Date: Mon, 1 Feb 1999 18:03:13 -0800 (PST)
From: Robert Corbett <firstname.lastname@example.org>
Subject: Cyberspace is striving in Haiti (fwd)
To: Bob Corbett <email@example.com>
From: Guy Antoine <firstname.lastname@example.org>
PETIONVILLE, Haiti-Soft jazz is wafting through the air as several well-heeled people surf the Internet and send e-mail while sipping coffee at computers in a second-floor room tastefully wallpapered in an old-world map motif.
At the bar downstairs, where the walls are lined with colorful drawings of the planets, the menu includes cappuccino, espresso, mocha, rum punches and an assortment of American-style snacks.
This trendy, high-tech ambiance evokes images of cyber cafes in Seattle, San Francisco or New York. But this one is in Haiti, and it is a striking anomaly in a country where the overwhelming majority of the population of 7 million is impoverished and illiterate and most people have no electricity, telephones or running water.
Haiti's only such cafe, Computer World, opened in June 1997 in the heart of Petionville, a somewhat upscale town that is home to many among Haiti's small class of moneyed elite a short drive into the highlands from the grinding poverty of the capital, Port-au-Prince.
The cafe has found a solid niche among the nation's wealthy but more so among the relatively large number of foreigners who reside here, most of whom work for nongovernmental organizations and the U.N. mission in Haiti.
By using a satellite link, Computer World does not have to rely on Haiti's unreliable state telephone service, which is often in disrepair, for Internet access, and can avoid other frustrating delays caused by backed-up calls to the country's four local servers.
"When customers come here, they get connected fast; when they walk in, they are on line," said Jonas Guillaume, 32, a Haitian who started Computer World with $80,000 he and his two brothers had saved and financial help from their father.
"I could not have a cyber cafe if I had to count on phone lines," he said. "After a big rain, for example, you could be without a phone for a month." Furthermore, it can take years to obtain phone service from Haiti's monopoly, Teleco.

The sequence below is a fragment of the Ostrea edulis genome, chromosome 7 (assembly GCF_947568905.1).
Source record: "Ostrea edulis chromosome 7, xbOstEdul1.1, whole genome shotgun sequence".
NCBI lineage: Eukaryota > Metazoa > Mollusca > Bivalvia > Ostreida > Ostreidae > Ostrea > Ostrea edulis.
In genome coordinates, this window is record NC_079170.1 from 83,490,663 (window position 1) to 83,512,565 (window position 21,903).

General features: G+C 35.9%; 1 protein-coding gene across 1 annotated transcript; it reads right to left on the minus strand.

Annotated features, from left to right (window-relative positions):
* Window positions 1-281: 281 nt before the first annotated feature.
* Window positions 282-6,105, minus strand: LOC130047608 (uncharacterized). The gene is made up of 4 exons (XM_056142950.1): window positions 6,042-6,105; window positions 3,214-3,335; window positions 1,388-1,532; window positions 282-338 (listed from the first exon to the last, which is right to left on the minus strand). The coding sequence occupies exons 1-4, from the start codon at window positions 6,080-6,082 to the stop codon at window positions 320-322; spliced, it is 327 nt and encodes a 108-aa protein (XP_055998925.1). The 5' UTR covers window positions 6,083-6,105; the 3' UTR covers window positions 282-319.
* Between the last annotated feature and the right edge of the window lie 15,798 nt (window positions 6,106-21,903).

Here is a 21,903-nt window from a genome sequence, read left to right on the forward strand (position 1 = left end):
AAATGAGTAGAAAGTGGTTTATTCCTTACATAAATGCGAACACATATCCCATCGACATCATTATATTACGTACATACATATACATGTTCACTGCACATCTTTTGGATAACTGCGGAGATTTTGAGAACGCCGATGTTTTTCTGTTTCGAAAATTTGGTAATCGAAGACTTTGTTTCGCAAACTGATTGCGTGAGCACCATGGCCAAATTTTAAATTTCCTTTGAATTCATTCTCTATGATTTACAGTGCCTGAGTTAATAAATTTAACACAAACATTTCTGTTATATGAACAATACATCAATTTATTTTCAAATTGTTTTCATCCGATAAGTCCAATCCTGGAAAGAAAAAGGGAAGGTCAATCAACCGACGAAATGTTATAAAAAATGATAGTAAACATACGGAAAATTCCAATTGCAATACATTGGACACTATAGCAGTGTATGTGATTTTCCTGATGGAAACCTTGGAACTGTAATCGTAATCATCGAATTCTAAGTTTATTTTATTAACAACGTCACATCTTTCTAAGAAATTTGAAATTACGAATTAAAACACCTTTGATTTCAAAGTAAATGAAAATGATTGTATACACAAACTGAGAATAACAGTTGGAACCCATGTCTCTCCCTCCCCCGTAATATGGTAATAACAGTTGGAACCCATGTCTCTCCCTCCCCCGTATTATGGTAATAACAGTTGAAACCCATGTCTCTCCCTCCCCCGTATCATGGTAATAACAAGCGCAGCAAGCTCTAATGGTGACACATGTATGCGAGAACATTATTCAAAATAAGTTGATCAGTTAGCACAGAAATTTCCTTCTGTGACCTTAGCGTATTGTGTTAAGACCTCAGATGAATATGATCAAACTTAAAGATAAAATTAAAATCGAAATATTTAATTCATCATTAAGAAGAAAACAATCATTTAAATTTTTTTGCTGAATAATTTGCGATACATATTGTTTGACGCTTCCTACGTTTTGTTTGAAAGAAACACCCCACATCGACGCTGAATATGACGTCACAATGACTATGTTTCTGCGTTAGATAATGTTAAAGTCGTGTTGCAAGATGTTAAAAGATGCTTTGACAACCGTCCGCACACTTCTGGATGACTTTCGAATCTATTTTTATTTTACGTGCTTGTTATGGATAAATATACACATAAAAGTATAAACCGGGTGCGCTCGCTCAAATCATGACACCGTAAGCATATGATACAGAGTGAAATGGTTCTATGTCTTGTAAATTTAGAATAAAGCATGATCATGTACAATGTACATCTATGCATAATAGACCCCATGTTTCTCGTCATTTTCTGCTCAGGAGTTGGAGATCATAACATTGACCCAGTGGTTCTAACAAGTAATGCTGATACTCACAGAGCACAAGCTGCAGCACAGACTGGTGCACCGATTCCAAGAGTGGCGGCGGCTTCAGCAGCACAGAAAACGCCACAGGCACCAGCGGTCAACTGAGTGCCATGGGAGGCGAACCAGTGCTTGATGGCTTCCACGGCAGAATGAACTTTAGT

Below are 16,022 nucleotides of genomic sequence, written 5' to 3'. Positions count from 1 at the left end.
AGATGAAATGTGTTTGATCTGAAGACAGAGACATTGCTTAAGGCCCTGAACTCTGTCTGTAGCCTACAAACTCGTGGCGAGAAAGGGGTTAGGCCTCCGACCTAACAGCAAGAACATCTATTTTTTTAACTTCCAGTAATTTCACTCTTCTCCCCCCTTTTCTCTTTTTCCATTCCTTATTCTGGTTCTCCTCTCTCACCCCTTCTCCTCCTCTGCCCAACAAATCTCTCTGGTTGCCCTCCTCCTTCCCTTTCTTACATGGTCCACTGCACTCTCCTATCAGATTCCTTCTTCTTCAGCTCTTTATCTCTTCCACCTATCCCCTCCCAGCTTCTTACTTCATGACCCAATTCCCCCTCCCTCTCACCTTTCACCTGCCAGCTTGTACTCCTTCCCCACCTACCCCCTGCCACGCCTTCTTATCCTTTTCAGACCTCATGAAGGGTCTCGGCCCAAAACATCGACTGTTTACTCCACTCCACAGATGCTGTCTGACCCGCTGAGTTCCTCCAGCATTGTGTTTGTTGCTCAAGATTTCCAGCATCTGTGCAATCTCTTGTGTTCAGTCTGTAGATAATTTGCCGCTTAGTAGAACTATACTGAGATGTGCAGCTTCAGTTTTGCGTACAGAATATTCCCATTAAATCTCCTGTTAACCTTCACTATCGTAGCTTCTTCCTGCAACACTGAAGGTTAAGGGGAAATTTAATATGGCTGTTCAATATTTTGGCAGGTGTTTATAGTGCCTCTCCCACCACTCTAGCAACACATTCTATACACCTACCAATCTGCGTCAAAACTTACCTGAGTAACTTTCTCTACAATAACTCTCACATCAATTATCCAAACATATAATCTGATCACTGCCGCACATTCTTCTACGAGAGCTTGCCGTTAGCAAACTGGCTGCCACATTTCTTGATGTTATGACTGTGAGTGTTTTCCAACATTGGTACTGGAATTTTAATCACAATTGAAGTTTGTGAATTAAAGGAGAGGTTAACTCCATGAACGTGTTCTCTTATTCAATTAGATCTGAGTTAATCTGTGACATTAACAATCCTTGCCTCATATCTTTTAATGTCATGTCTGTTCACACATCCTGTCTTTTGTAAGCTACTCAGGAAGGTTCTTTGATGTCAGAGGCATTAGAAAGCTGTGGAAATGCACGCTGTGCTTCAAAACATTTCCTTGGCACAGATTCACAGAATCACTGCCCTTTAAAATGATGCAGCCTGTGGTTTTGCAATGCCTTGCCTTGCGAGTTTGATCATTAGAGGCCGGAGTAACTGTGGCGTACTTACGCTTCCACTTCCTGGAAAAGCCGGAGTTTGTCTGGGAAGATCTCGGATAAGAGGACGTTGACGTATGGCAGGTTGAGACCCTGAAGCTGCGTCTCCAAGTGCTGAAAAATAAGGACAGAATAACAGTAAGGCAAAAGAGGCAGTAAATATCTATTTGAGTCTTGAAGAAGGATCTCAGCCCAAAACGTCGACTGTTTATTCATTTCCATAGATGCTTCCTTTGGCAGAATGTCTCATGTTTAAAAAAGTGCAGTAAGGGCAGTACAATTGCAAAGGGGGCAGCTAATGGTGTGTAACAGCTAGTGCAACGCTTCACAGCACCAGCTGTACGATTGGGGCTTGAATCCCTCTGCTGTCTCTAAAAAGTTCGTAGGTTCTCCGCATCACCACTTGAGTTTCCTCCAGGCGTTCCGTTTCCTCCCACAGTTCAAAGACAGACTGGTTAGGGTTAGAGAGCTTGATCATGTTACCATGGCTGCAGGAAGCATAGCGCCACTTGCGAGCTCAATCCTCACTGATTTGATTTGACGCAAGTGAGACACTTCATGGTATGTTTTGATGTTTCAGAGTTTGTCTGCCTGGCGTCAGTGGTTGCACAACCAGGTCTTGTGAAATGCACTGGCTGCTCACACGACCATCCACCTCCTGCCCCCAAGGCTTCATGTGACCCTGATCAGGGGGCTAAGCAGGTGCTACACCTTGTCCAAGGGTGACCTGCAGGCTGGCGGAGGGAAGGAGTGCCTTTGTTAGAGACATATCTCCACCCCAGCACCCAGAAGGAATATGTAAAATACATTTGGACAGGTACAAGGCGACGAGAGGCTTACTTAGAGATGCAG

On a recent afternoon, Reuben Summerlin, 28, an American who recently moved to Haiti and works for a nongovernmental organization, said that the cafe has allowed him to access his America Online account regularly and thus do his job better and stay in touch with relatives more easily.
"I would not be as effective at work or have as much contact with my family if it were not for this place," said Summerlin, adding that he generally comes to Computer World every two days for about 90 minutes.
Others had less pressing reasons for frequenting the cafe. "If you are not home and you want to check your e-mail, you can just drop by," said Jean Bouchereau, 18, a high school student who was born in the United States. "I also like it," he added, "because it reminds me of the States. It is the environment; it is kind of cool. It is different than anything else around Port-au-Prince."
But the cafe is still vulnerable to some of the problems that plague this Caribbean country, the poorest in the Western Hemisphere. Electricity, for instance, routinely fails, a problem that has forced Guillaume to buy a generator and an inverter for the cafe so that incoming e-mail does not get lost. Furthermore, some clients have complained that the computer system can be slow.
Computer World has 150 members, mostly foreigners, who pay dues of $45 a month, which entitles them to 20 hours of computer use. Nonmembers pay $4 per hour to use the cafe, which is open every day. The operation has eight IBM terminals, purchased in Miami, but Guillaume said the business is in the midst of adding eight more.
The cafe also sells computers and other hardware, some software, such as dictionaries and anti-virus programs, as well as modems, digital cameras and video games. Additionally, it offers executive computer-training classes. Its six-member staff speaks English, French and Creole.
Guillaume, who studied computer science at a university in Montreal, said he decided to open the cafe after returning to Haiti in 1996 from West Palm Beach, where for 2 1/2 years he was unable to find suitable work in the computer field.
"When I came back, everybody among the Haitian elites was talking Internet, Internet, Internet," he recalled. "And so I am starting to ask them how they are getting on line."
It is estimated that fewer than 5,000 Haitians have access to the Internet via the country's servers; still, limited efforts to expand computer and Internet use in Haiti have gotten off the ground. The government is trying to develop an "intranet" network that would link all of its ministries, and a growing number of courses are available to teach people how to use computer systems and on-line services.